roncofooddehydrator: No... there's a limited supply. So the more popular something becomes the more expensive it becomes. Diamonds are very popular but there's only so many of them.
apoptotic: Won't the threat of more people switching to streaming tv just result in stricter bandwith limits? Or are American cable companies and ISPs run totally separately?
MisterRonbo: Are you farkers under the impression that these channels are individual companies, or that their customers are you?Bwaaa haaaa haaaaaa. Disney, Viacom, and other firms hold bundles of channels. Their customers are the cable and SatTV firms. The latter provide marketing, billing, customer service.Now imagine you're a business who sells all of your output as one package, to only a handful of customers. Would you piss off your five or six customers, and break apart your core product to sell the high value parts separately, suddenly have to own a lot of the marketing yourself, to do business with a small niche player?Intel's only hope - and it's slim - is to cut an agreement to sell bundles of channels in overseas markets. Even that is dicey as geo-IP is not hard to get around.Know why its expensive if not impossible to get all of your sports, live, over the internet? Yeah, same reason this won't happen. Its a cozy arrangement for content and distribution providers. You are just the field they graze on.
steamingpile: Then all of you will be pissed once you get this then wind up paying $75 for just the few channels you want,
Alonjar: No see... now you get to directly fund things you want. Now scifi gets a bigger chunk of the pie if you like scifi, so maybe they can afford to make cool new shows instead of airing ghost hunters 800 times./At least, thats what im telling myself
gregscott: Sports channels have the highest feels.
Kittypie070: You guys trust these tards to tell you anything straight when they have a BS story about Neil Armstrong?
Counter_Intelligent: Kittypie070: You guys trust these tards to tell you anything straight when they have a BS story about Neil Armstrong?That's the Live Strong guy, right?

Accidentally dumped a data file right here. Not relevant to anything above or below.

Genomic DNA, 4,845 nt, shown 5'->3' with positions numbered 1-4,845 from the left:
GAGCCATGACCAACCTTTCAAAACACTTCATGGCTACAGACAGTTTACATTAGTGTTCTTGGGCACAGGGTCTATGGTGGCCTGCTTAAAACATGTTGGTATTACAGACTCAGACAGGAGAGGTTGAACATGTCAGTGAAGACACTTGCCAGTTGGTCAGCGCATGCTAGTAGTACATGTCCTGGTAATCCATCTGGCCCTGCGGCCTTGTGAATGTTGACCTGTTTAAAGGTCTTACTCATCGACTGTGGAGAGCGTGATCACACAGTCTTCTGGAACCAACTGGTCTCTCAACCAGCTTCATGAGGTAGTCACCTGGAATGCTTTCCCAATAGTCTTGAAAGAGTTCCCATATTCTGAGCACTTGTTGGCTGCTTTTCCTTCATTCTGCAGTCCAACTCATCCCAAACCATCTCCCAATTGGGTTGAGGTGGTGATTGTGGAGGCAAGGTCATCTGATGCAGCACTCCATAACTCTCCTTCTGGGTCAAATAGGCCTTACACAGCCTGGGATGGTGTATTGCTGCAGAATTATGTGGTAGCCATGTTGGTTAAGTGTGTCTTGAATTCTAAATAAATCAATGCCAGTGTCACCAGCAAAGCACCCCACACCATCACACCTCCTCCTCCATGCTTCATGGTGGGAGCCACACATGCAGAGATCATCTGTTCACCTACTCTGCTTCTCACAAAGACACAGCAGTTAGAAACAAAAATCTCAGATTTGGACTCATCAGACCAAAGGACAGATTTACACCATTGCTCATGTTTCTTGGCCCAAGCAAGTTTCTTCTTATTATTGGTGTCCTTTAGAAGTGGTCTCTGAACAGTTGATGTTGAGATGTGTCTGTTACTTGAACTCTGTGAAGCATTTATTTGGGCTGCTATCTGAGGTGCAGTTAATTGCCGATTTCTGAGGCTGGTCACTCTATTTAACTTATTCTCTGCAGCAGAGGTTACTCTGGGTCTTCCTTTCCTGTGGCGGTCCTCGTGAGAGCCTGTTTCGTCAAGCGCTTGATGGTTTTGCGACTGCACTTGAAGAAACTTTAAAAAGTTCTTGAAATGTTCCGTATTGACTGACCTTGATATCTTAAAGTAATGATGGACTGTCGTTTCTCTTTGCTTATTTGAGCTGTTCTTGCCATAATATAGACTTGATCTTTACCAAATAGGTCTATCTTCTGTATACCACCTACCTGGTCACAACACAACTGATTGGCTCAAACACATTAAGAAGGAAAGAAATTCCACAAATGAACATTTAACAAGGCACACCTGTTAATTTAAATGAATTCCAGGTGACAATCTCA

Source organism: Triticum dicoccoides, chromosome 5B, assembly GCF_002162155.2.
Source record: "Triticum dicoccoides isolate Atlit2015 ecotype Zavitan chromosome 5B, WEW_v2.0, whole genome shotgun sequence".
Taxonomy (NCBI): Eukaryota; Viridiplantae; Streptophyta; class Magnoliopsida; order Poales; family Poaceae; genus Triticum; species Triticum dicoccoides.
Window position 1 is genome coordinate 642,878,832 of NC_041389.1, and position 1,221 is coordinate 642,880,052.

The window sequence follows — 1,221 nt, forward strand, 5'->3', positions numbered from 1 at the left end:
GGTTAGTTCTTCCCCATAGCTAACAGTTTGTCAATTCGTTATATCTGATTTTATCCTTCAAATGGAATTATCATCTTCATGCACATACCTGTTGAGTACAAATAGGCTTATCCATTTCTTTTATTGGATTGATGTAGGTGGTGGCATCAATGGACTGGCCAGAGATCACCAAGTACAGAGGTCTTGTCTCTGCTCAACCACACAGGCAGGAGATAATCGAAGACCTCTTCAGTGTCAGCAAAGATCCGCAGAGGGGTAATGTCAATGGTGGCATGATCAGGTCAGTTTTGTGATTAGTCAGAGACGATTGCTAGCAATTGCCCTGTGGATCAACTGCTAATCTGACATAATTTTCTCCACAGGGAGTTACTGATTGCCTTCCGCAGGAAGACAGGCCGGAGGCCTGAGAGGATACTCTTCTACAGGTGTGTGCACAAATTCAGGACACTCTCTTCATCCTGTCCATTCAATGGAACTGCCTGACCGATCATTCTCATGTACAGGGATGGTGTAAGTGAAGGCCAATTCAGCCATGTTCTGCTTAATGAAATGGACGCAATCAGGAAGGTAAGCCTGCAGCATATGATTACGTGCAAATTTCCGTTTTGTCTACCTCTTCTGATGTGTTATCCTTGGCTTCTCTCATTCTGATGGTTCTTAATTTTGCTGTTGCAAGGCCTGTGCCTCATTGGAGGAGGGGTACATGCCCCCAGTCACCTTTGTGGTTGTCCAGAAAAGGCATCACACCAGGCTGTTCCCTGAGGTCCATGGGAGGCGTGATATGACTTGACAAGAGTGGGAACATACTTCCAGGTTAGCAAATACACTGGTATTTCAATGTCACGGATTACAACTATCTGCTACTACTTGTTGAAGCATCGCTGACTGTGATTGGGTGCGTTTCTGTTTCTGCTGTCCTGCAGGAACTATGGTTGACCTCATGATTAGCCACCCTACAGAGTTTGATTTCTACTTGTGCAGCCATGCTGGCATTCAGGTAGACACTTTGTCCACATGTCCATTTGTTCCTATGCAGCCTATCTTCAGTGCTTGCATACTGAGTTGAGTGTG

Thraeryn: roncofooddehydrator: No... there's a limited supply. So the more popular something becomes the more expensive it becomes. Diamonds are very popular but there's only so many of them."No" in pretty much every respect when it comes to entertainment content. 1500 people can watch a show as it airs from one guy's cable box if said box is streaming to the internet. One camera recording or DVD of a movie becomes 250k copies as people download it. The only scarcity even mildly related to the market is the ease or difficulty of viewing the original broadcast/showing.It's been this way since the first Betamax players and blank tapes arrived on store shelves. Where were you?
thisiszombocom: like, i dont even have a tv
Counter_Intelligent: That's the Live Strong guy, right?
Huck And Molly Ziegler: I'm predicting that within 10 years, professionally created video entertainment specifically for home consumption will disappear. Yes, even Law & Order.People will still go to new movies for the communal experience.People will still go to local theater for the novelty of watching live people perform.But "television" will be replaced by whatever six people with a couple of cameras want to put on the Internet. They'll have day jobs. Their "reward" will be Internet viewings. If they're really good enough, they'll make their entertainment some sort of pay-per-view.
Fluorescent Testicle: No, that's the Louisianan jazz musician.